An al-Qaida threat to burn western Montana’s forests hasn’t had the intended effect on Darby Marshal Larry Rose.
When the terrorist organization’s English-language magazine recently advised its readers to use forest fires to destabilize the United States, it used the fires of 2000 as an example – and said western Montana was the ideal location for such an attack.
Specifically it recalled how in August 2000, “wildfires extended on the sides of a valley, south of Darby town. Six separated fires started and then met to form a massive fire that burnt down tens of houses.”
The magazine suggested using “ember bombs” to ignite forests, providing instructions for building trigger mechanisms and advice about the best weather conditions to promote big burns.
“My comment is the forests are pretty much all burnt up,” Rose said on Friday. “What more would they burn here?”
The fires of 2000 burned nearly 400,000 acres of the Bitterroot Valley, including much of the hillsides around Darby. Most were started by lightning during an extremely dry summer.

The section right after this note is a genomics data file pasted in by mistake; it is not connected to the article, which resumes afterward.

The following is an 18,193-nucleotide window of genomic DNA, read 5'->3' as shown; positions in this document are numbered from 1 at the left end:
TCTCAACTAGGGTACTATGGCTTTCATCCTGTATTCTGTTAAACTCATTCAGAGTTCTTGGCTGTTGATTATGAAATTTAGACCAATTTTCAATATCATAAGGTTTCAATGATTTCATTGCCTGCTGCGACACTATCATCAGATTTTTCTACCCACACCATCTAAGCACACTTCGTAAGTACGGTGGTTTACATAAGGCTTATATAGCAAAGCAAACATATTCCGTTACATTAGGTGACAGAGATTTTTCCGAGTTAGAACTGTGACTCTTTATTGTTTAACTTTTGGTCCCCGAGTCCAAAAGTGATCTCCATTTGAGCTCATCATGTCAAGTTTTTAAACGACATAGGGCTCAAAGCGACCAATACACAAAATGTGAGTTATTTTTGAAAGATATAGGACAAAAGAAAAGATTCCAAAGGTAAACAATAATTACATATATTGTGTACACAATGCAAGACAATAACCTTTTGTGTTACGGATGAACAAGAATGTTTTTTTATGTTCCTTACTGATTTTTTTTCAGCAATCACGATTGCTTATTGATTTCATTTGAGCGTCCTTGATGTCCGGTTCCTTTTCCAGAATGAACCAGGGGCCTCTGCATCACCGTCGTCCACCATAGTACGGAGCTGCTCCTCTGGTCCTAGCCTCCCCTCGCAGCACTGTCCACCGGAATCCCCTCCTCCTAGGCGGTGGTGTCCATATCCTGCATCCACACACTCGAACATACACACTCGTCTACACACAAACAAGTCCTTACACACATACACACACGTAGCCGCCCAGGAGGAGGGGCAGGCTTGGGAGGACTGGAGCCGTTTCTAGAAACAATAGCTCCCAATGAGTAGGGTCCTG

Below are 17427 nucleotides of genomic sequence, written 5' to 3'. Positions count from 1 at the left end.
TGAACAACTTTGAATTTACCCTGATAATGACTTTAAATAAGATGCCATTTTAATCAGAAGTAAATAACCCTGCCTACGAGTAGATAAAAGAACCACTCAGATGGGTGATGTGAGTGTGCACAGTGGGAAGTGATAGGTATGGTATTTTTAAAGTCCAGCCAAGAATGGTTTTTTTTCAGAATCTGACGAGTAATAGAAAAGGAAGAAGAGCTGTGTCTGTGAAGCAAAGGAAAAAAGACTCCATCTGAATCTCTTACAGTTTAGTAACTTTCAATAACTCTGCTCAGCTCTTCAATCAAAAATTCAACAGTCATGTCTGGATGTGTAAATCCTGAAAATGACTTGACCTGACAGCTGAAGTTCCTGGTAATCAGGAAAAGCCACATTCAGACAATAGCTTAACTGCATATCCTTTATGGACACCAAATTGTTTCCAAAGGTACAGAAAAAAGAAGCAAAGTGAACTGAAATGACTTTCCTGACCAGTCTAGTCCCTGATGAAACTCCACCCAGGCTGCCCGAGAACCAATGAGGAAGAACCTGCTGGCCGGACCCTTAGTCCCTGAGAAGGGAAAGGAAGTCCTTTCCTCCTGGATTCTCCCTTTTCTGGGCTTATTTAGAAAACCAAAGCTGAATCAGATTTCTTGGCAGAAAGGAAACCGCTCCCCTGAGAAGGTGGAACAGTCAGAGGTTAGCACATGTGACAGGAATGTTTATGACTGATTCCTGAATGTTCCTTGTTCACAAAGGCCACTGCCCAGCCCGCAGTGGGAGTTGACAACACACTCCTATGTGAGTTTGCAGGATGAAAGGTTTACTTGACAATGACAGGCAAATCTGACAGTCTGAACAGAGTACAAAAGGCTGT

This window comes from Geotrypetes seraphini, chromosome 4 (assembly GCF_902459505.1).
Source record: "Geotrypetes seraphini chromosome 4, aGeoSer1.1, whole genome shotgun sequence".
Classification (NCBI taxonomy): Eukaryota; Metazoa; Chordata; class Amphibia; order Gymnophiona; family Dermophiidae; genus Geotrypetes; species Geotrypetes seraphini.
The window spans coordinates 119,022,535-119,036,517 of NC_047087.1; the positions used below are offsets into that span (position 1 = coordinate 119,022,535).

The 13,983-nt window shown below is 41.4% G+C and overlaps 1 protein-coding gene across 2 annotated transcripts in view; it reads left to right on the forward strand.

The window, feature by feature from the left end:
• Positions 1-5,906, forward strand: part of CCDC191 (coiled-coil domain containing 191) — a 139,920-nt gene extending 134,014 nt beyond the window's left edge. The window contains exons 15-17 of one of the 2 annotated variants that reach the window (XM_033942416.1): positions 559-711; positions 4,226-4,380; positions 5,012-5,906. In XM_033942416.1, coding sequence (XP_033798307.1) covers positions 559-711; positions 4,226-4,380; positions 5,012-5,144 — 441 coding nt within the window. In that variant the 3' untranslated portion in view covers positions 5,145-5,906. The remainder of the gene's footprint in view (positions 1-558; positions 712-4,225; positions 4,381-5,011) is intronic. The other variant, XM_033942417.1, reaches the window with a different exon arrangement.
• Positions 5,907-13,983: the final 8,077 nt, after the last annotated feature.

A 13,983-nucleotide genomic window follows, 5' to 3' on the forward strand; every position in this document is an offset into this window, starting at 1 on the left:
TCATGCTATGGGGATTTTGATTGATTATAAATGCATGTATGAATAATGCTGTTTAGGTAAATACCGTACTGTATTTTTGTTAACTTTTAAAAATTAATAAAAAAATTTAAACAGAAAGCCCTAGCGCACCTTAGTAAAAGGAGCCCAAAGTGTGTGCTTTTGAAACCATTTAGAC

The idea that jihadist infiltrators might build upon their 9/11 World Trade Center destruction by torching trees hadn’t sparked much coffee-counter conversation, Rose said. It also hadn’t produced any alerts from the Department of Homeland Security for heightened vigilance.
“We’ve had a few arson fires a few years back, but not much since,” Rose said. “I think it’s kind of a joke, to take a little town and burn down a forest that’s already burnt.”
In Missoula, Mark Johnson of the World Affairs Council said the recent release of Osama bin Laden’s declassified personal writings indicated the terrorist group was still trying to develop new ways to fight Americans. The English-language magazine was an attempt to recruit U.S.-based sympathizers and provide them with tactical information.
“It showed they were trying to take on the American media, with attempts to manipulate it for the anniversary (of 9/11),” Johnson said. But the magazine’s founder and chief editor were killed in Yemen by a U.S. drone strike last September.
“What’s fascinating to me is I thought the magazine would go under with the death of these two people,” Johnson said. “Lo and behold, it’s still out there. It raises the question of who’s doing the work now?”